There’s a moment on Lana Del Rey’s fourth record, Lust For Life, that should hit her biggest fans (or as Hipster Runoff dudebros in 2011 once called them, apologists) harder than nearly all of her lyrical catalog. For those listeners that once found themselves entranced with the smoky voice totally consumed, and maybe a little depressed, by the moments of quiet domesticity with her lover on “Video Games,” it should come as a revelation to hear that same voice turned outward to the world around her: “We get so tired and we complain / Bout how it’s hard to live / It’s more than just a video game.”
This watchful eye on a world in turmoil is a motif across Lust For Life- which, in the early days of the promotional cycle for the album, seemed worrying considering all the obligatory “political pop” done so inelegantly by her peers. Still, if any major voice in pop music seemed fit for the challenge, it was Lana- an artist so deeply reliant on iconic Americana imagery that even the slightest shift away could seem like a revolution.
Rather than an overt political statement, or a full 180 pivot from the funeral dirge pace of Honeymoon and much of Ultraviolence, we get a refreshing, earnest, occasionally bizarre record that attempts to reckon with what it means to be young and almost entirely free, despite a looming threat of that freedom being stripped from you.
The biggest surprise of the album is the total sea change in her lyrical style- critics of Del Rey’s first two albums lamented the relentless rehashing of the doomed love story: helpless sad girl with a dark side falls for the addict, the loser, the bad boy. By the end of Ultraviolence, a record that doubled down on these themes and drowned them in psychedelic instrumentation, it was clear that her little black book of drugs, literature references, and rock ‘n’ roll had been wrung for all it was worth. While Lana shifted her persona to something a little more empowered on her third album Honeymoon, (“You could be a bad motherf*cker, but that don’t make you a man”, “the truth is I never bought into your bulls*it”), it was still fundamentally a part of the LDR ethos. Here on Lust For Life, Lana’s lyrics are direct, poetic, and often a little folksy.
Take album highlight “Cherry,” for example, in which she constructs metaphors more elegant and straightforward than anything found in the ill-fated love stories of Ultraviolence. “I say real love is like feeling no fear when you’re standing in the face of danger, ’cause you just want it so much.” The same goes for the truly lacerating “In My Feelings,” the G-Eazy diss track that packs the punch that “F*cked My Way Up To The Top” should have on Ultraviolence. “I’m smoking while I’m running on my treadmill, but I’m coming up roses- could it be that I fell for another loser?” Never before has Lana sounded so full of perspective and self-awareness, finally given a moment away from being embroiled in melodrama. On these more traditional Lana tracks- love songs, or lost love songs- her lyrics give the impression that she’s finally of clear mind. When she lets out an exasperated “F*ck!” at the end of “Cherry,” it sounds like relief.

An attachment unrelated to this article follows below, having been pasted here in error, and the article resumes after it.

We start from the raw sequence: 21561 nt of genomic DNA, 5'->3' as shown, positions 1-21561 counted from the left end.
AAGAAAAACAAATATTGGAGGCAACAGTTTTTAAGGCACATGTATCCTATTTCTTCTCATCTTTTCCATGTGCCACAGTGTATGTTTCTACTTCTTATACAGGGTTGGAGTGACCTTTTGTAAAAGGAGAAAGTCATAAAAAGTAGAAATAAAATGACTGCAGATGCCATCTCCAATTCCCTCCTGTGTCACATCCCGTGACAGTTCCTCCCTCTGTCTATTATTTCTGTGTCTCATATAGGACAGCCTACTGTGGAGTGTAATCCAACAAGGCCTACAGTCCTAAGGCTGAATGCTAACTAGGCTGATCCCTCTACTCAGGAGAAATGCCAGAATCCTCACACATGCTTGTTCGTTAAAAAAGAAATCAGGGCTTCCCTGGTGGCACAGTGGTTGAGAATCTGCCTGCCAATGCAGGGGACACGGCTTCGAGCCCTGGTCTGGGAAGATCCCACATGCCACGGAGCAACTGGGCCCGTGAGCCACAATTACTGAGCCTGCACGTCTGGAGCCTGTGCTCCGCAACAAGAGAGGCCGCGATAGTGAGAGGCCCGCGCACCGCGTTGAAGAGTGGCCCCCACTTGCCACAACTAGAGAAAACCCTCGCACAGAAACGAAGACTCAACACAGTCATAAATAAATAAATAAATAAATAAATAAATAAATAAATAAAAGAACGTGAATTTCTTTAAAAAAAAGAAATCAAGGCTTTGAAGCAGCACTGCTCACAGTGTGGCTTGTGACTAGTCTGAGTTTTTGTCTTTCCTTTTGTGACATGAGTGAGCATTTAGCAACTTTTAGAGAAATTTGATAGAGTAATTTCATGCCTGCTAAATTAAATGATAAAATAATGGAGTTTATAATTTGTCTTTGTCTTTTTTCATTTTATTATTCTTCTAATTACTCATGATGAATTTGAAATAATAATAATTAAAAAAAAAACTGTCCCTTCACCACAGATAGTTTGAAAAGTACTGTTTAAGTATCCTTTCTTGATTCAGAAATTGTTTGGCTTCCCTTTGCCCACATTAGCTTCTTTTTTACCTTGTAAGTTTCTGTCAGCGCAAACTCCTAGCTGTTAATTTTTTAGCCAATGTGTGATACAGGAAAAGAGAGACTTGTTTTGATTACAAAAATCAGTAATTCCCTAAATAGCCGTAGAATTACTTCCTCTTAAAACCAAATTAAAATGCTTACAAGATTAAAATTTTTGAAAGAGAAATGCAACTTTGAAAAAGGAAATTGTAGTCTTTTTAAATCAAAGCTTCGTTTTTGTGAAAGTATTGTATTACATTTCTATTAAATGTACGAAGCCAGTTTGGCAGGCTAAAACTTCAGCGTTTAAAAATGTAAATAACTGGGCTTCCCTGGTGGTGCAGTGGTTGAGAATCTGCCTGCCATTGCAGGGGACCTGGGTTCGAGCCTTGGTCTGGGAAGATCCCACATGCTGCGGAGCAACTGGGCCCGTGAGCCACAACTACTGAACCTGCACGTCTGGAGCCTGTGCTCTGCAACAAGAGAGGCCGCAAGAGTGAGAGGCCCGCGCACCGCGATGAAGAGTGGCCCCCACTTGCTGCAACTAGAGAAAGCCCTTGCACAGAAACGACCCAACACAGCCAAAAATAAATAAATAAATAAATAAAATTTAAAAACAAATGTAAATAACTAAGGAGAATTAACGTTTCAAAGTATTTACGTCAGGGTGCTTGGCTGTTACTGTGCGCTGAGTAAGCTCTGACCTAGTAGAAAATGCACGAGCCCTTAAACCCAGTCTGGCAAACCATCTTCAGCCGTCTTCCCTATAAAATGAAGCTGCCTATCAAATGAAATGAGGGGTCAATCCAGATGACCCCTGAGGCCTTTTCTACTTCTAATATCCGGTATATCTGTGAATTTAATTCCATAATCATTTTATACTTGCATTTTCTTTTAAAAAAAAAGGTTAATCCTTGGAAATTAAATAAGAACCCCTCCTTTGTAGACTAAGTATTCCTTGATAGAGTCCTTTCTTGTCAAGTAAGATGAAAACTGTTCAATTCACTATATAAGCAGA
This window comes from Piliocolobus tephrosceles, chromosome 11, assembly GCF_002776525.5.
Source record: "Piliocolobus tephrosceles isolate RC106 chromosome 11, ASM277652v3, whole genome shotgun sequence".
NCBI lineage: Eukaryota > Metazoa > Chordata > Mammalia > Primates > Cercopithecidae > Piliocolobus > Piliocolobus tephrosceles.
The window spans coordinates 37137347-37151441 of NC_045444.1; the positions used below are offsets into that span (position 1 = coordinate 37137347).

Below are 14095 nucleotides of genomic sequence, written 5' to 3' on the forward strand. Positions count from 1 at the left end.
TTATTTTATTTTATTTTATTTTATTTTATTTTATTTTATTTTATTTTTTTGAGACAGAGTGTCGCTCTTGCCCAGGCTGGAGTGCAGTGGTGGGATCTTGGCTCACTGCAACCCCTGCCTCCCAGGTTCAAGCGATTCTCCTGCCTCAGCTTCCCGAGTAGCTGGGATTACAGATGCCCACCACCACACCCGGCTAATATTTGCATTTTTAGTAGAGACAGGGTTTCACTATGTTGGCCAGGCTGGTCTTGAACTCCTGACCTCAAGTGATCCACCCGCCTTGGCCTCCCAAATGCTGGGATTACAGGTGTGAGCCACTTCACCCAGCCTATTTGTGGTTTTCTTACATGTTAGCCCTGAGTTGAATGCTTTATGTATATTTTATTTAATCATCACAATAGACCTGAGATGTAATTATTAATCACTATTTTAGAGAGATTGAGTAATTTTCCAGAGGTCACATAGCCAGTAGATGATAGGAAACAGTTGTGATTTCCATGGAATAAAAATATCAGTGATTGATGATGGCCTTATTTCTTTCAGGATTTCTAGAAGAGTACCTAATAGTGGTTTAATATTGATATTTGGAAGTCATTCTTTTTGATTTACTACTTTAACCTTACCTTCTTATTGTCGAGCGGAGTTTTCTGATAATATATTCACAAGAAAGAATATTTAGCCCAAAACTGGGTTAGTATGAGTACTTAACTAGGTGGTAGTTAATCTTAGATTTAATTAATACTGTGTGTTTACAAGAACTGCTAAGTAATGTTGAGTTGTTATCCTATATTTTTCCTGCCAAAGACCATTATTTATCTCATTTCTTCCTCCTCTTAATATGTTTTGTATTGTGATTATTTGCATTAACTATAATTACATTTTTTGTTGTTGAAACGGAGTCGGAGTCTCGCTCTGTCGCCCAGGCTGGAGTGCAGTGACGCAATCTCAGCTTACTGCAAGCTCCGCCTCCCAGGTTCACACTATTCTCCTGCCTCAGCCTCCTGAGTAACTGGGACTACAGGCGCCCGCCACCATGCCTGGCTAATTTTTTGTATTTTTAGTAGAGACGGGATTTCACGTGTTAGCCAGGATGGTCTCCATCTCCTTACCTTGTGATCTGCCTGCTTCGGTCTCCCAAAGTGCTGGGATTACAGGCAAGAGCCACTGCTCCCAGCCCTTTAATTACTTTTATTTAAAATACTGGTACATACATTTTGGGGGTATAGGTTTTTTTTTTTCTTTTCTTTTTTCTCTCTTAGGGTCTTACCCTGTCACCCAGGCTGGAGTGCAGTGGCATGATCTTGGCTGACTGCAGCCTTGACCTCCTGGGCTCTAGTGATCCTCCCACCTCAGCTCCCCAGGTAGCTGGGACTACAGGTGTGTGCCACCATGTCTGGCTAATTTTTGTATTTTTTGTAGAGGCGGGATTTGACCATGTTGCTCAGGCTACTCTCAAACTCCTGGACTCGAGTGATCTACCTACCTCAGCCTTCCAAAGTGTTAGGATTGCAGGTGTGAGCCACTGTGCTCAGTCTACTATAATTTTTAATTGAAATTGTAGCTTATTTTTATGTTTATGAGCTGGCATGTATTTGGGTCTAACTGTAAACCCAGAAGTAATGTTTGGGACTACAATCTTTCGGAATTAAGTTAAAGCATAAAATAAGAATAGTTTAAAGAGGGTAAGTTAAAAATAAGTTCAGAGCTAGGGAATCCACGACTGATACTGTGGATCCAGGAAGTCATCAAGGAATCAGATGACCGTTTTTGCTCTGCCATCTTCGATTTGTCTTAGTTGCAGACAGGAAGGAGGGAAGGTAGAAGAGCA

On the more overtly political tracks, like “Tomorrow Never Came” and “Beautiful People Beautiful Problems,” backed by Sean Ono Lennon and Stevie Nicks respectively, Lana proves herself as a worthy, true Americana songwriter. Particularly on “Tomorrow,” Lana’s hushed, breathy voice and the breezy acoustic guitar that accompanies it genuinely embody that classic, 60’s sound she’s always idolized, but drowned in the hip-hop beats found on Born To Die. Much of Lust for Life’s second half is delivered with a sort of patience, a casualness, a smiling that’s damn near unheard of in the world of Lana Del Rey. It’s easy to imagine these songs soundtracking hot summer nights, unwinding with your friends on the back porch as the party comes to a close. Lennon and Nicks enter Lana’s world without disturbing it- their harmonies on these songs are lush and emotional.